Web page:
movie review

Daybreakers: What happens when adjusting to the new normal doesn’t work anymore?

I’m not generally a fan of horror films. Gratuitous violence, gore, or mindless action bore me and I’m not entertained by the shrieking and shrinking terror of those who are still developing their pre-frontal lobes in sylph-like form. However, like so many, I am fascinated by vampire and lycan mythology, and often enjoy watching movies about vampirism and lycanthropy, in spite of the inherent violence and gore which accompany them. Movies containing moral and psychological conflict where the characters have to wrestle with their own beliefs, prejudices, and outcomes of choices they made really intrigue me. When a new mythological context for telling the vampire or werewolf story happens, and new dilemmas and complexities are explored, I can really sink my teeth into it and draw a lot from it.

Sorry. I couldn’t help myself.

“Daybreakers” is such a movie. When I saw the previews for it before finally seeing “After Earth” last week and I saw Ethan Hawke, Willem Defoe, and Sam Niel were portraying principal characters in the movie, I knew I wanted to see it. The quality and caliber of other characters I’ve seen them portray and movies they have been in served to whet my appetite and intrigue me about the movie.

I was given the opportunity much sooner than I expected when I told my cousin about it. She loaned me her new, unopened DVD on Friday, when Luna and I visited her on the spur of the moment and wound up hanging out for two or three hours. When LaLa and her SpiritLove decided to take Luna with them on their excursion yesterday, I finally had a few hours to myself and decided to watch the movie.

The year is 2019 and the world has changed and adjusted to what appears to have been a pandemic of vampirism. An infection that has left the nearly extinct, highly endangered human species as the only source of sustenance for 95% of the population.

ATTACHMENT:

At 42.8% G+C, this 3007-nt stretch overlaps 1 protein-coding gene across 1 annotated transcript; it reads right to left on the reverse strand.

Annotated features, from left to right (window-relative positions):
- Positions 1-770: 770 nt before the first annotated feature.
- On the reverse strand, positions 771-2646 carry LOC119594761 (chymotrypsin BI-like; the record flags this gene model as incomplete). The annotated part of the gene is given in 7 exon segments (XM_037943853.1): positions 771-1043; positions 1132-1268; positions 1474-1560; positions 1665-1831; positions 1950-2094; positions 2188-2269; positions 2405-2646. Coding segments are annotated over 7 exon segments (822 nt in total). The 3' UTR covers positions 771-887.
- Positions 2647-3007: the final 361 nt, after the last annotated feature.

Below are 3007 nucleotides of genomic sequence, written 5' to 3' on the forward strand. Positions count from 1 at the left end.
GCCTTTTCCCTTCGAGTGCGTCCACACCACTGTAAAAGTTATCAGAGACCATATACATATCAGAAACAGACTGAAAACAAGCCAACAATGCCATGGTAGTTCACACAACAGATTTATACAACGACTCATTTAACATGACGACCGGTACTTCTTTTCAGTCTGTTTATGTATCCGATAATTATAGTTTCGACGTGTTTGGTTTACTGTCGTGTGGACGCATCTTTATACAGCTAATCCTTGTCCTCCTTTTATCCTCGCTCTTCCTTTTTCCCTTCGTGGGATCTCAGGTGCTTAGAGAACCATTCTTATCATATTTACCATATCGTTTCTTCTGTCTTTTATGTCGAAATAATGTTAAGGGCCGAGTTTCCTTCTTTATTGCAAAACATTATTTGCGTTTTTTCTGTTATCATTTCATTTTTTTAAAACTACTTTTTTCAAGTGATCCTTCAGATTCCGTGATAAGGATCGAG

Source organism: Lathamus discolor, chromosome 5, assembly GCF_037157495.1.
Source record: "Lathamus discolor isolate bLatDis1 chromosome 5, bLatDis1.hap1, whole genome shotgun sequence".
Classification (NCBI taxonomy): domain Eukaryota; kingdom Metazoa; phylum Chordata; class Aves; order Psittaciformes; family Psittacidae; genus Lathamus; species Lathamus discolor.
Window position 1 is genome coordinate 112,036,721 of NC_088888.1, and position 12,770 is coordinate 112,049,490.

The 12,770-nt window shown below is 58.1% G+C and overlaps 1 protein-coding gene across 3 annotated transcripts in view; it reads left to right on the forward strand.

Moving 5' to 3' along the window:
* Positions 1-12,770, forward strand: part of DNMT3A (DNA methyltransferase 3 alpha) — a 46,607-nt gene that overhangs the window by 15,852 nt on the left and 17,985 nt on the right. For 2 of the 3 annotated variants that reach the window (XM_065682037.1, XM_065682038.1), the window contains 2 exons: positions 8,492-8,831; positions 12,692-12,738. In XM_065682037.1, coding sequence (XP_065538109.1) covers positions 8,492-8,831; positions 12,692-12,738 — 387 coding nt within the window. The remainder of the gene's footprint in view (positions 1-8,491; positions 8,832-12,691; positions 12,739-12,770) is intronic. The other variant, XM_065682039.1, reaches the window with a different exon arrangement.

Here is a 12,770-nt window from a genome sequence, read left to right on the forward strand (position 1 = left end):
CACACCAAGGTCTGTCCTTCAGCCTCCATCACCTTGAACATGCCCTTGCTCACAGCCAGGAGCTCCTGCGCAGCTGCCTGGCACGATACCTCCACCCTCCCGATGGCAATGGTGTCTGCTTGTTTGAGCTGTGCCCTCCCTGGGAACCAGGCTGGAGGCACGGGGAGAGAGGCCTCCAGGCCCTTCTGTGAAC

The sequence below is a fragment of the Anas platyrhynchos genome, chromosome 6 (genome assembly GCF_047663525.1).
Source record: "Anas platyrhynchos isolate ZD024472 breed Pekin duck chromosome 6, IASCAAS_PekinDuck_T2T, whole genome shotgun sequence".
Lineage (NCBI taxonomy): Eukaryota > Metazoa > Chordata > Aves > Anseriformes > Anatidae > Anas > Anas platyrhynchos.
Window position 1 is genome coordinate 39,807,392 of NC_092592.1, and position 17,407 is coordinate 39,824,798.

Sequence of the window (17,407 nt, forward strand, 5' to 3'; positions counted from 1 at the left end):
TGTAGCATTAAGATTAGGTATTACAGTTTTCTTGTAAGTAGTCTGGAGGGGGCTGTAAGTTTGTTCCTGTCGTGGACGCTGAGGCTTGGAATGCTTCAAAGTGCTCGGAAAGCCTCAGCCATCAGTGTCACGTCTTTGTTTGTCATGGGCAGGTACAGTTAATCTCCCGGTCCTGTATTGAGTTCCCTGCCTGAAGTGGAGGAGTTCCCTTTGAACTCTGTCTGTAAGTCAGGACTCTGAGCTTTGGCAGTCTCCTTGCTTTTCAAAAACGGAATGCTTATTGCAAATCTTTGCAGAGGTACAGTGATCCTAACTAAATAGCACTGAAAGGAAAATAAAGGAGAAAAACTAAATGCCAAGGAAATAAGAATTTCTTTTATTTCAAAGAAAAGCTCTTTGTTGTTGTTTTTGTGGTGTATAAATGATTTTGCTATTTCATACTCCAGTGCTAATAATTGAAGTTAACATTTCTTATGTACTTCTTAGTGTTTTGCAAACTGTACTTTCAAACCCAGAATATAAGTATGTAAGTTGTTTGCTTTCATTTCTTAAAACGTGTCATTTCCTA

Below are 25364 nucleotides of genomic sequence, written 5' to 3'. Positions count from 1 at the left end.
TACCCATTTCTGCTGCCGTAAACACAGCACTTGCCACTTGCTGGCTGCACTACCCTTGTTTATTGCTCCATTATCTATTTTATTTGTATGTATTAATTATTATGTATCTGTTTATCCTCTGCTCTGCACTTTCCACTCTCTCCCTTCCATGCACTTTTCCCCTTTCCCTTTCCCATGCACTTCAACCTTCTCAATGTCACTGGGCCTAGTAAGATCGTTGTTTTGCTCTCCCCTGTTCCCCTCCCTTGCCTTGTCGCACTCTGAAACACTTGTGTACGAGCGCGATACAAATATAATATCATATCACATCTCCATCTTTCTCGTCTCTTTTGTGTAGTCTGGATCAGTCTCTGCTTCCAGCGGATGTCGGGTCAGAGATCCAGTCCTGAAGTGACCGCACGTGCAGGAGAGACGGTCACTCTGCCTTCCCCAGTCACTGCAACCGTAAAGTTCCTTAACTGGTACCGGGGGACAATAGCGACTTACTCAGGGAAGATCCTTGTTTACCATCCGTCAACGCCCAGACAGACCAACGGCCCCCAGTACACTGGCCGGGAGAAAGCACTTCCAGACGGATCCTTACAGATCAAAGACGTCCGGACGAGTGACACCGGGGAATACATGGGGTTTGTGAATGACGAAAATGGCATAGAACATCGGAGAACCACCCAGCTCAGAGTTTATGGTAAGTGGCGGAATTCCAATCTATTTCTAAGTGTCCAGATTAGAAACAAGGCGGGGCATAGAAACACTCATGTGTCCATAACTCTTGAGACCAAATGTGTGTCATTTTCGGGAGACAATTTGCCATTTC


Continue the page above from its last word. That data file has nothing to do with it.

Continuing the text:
The striking thing is that the people in the 95%, once becoming infected, adapted, adjusted, and accepted the change that stripped them of their so-called humanity. They continued operating and functioning as if nothing had fundamentally changed in their lives. There was little, if any, recognition that absorbing the changes and accommodating their new normal was a massive societal agreement to operate in denial of the inevitable devolution and destruction of themselves and their society.

Maintaining the facade of normality by getting up everyday, going to work, hiring military and police to round up and keep those affected by lack of access to the critical resource, called Subsiders, who are no longer able to fit in, appears to be the primary concern of most.

As human blood becomes more scarce and unobtainable, more and more of the population degenerate and devolve while the effects of the infection affect their brains and bodies and they are reduced to instinctive attack mode toward those who still appear to have what everyone needs to survive.

The symbolism and metaphors in this movie can be drawn in many ways: